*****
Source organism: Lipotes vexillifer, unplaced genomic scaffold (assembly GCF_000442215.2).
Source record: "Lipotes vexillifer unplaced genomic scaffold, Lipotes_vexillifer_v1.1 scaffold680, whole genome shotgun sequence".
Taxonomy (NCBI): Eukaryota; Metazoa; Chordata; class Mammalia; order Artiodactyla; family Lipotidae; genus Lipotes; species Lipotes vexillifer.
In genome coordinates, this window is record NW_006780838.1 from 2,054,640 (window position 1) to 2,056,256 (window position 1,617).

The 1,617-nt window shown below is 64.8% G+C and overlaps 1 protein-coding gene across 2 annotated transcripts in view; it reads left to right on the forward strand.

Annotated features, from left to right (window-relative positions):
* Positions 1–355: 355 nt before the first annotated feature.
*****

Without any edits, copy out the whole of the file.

Source organism: Lipotes vexillifer, unplaced genomic scaffold (assembly GCF_000442215.2).
Source record: "Lipotes vexillifer unplaced genomic scaffold, Lipotes_vexillifer_v1.1 scaffold680, whole genome shotgun sequence".
Taxonomy (NCBI): Eukaryota; Metazoa; Chordata; class Mammalia; order Artiodactyla; family Lipotidae; genus Lipotes; species Lipotes vexillifer.
In genome coordinates, this window is record NW_006780838.1 from 2,054,640 (window position 1) to 2,056,256 (window position 1,617).

The 1,617-nt window shown below is 64.8% G+C and overlaps 1 protein-coding gene across 2 annotated transcripts in view; it reads left to right on the forward strand.

Annotated features, from left to right (window-relative positions):
* Positions 1–355: 355 nt before the first annotated feature.